There is also substantial scientific and anecdotal evidence that music has healing effects for patients with brain diseases.

“We know that music can be therapeutic for those with Alzheimer’s disease, and that music lessons early in life can change outcomes for people who experience a stroke,” says Boyd.

In a similar, separate study spearheaded by opera singer Renee Fleming about the effects of music on the brain, a patient who couldn’t speak or move regained his abilities after going through music therapy.


UBC Opera students perform a scene from Mozart’s Die Zauberflöte.

Hermiston herself has an interesting story to share. “Once I brought my students to perform in a nursing home: there was a dementia patient who had never spoken a single word to anyone before. Then a student stood up and sang an old song called “Old Dog Shep” – and the man quietly sang along. At the end, he looked up and said, “Come over young man, I want to talk to you.” The caregivers’ mouths fell open – they just couldn’t believe it. Something about the singer’s performance had brought him alive again.”

The Wall Opera team hopes that the project will yield a deeper understanding of the benefits of multi-faceted training such as opera, and whether the changes in brain structure are permanent. With this they will be able to apply the knowledge to all sorts of situations: finding more efficient ways to teach, helping dementia patients to improve memory, treating patients with Alzheimer’s, Parkinson’s, multiple sclerosis, stroke – the possibilities are wide open.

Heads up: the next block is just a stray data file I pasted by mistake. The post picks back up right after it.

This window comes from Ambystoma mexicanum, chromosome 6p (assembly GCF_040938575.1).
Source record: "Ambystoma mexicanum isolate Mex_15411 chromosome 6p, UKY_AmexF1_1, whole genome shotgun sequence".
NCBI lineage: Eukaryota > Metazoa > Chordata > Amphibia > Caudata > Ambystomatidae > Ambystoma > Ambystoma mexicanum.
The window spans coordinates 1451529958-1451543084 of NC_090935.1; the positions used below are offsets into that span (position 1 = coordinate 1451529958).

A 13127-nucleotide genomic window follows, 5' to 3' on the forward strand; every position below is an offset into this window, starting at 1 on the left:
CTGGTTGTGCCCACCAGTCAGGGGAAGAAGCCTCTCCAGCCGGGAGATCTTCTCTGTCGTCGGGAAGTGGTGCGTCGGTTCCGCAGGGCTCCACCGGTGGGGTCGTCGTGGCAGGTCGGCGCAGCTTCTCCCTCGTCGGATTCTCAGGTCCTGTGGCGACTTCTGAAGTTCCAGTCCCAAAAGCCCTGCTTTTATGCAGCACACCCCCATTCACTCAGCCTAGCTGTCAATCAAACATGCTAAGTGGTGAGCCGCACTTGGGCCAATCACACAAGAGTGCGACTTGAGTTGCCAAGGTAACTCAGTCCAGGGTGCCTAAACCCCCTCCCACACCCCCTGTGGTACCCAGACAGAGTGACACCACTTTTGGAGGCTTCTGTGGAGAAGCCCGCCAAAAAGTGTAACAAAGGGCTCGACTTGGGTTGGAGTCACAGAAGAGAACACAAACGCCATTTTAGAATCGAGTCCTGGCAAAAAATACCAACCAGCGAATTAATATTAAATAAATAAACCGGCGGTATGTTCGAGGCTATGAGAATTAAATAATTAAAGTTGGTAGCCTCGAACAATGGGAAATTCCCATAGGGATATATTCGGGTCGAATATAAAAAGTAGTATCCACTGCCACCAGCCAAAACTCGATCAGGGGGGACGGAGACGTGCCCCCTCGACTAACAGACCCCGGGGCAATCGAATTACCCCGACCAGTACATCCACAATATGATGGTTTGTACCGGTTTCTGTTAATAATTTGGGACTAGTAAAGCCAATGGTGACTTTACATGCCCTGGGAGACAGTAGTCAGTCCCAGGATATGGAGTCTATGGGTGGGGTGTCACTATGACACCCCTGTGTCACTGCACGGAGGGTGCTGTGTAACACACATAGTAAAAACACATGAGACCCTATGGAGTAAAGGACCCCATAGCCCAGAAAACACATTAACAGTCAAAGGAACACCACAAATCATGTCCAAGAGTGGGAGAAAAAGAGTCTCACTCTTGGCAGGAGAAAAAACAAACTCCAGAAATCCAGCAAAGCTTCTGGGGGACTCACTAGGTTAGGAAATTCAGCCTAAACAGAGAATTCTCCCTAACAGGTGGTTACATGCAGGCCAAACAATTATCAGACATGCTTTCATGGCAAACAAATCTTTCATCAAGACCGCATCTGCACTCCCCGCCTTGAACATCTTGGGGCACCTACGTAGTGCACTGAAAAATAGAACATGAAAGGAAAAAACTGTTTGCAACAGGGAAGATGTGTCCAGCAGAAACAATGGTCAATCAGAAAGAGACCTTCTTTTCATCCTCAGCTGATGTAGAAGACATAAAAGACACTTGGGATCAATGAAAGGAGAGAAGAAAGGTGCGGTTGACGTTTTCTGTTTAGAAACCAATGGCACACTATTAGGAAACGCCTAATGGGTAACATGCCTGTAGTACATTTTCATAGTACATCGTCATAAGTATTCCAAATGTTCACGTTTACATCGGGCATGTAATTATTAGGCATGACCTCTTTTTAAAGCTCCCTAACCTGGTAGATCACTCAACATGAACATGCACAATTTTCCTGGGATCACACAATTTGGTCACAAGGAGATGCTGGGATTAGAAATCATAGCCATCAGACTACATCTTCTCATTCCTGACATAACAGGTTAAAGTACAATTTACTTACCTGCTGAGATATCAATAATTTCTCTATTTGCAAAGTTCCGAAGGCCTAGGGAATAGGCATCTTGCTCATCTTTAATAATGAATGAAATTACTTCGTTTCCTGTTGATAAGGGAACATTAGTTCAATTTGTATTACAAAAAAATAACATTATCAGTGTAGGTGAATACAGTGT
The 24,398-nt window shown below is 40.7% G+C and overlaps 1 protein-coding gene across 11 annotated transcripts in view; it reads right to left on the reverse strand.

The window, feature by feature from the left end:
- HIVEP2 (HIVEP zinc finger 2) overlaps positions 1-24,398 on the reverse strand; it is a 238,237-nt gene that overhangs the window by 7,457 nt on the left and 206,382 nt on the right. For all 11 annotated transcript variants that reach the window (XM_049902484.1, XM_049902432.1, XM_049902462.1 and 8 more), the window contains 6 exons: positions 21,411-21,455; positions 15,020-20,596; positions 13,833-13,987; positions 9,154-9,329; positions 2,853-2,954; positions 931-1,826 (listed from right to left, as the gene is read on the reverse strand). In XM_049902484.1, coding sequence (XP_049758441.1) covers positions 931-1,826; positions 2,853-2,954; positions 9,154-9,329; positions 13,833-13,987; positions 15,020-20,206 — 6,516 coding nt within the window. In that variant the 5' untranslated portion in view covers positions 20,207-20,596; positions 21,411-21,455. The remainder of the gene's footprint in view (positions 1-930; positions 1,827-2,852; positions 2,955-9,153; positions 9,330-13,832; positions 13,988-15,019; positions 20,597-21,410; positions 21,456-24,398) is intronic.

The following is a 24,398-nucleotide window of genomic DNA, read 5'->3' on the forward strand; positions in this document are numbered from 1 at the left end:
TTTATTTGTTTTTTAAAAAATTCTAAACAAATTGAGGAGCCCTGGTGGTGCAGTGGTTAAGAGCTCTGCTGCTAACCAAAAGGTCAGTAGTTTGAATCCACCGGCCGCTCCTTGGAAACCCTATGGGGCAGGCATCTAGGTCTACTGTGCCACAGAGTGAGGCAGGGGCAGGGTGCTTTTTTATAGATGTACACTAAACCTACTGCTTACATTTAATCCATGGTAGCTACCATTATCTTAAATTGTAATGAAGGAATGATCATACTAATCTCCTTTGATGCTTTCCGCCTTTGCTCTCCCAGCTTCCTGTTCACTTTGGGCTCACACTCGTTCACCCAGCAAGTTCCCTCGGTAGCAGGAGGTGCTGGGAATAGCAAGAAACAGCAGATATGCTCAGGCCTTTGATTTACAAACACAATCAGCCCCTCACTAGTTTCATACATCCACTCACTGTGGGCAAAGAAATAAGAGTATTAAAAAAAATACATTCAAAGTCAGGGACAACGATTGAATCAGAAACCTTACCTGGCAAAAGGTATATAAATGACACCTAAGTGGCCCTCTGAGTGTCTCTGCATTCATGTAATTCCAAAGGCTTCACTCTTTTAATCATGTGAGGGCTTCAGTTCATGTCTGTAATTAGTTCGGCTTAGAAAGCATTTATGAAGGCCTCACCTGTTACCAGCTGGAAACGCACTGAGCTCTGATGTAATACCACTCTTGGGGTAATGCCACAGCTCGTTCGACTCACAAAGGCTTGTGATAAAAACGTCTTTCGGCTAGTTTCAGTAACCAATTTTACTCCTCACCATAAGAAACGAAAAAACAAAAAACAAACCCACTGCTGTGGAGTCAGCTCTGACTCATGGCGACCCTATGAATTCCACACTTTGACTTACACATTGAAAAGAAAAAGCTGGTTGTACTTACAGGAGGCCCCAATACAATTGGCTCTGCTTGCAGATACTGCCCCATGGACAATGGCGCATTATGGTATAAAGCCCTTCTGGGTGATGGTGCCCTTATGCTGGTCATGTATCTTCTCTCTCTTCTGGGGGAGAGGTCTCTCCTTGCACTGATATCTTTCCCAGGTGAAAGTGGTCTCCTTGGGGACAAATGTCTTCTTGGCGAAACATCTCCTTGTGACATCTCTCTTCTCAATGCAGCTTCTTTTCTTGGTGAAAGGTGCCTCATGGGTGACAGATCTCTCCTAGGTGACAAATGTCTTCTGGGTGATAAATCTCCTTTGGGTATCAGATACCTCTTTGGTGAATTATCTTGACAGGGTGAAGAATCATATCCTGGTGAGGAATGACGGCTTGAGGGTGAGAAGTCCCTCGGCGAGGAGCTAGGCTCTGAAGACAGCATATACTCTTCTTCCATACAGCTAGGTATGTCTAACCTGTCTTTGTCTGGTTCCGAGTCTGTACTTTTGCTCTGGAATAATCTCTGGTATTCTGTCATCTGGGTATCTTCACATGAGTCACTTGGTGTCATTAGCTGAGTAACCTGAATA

“People think of musicians too often as entertainers. But we do much more than that,” says Hermiston. The Wall Opera Project is itself a testament to the importance of the performing arts in people’s lives.

With files from Djavad Mowafaghian Centre for Brain Health, UBC

Photo of Prof. Hermiston: Takumi Hayashi/UBC

Beyond the Gates

The latest news from School of Music faculty

Assistant Professor and Director of Orchestras Jonathan Girard has been named a Peter Wall Institute Wall Scholar for 2018–19. As one of nine scholars “tasked with finding new approaches to critically important questions,” Dr. Girard will work with 2017 Peter Wall Institute Visiting Artist Deborah Carruthers on a graphical score for orchestra, and has plans to commission new orchestral works that explore sonic expressions of climate change.

Prof. Nancy Hermiston (right) at Canada Music Week

Prof. Nancy Hermiston (right) at Canada Music Week

In November, the Canadian Music Centre honoured Professor Nancy Hermiston with a Barbara Pentland Award of Excellence for the UBC Opera’s many commissions, performances, and support of Canadian music.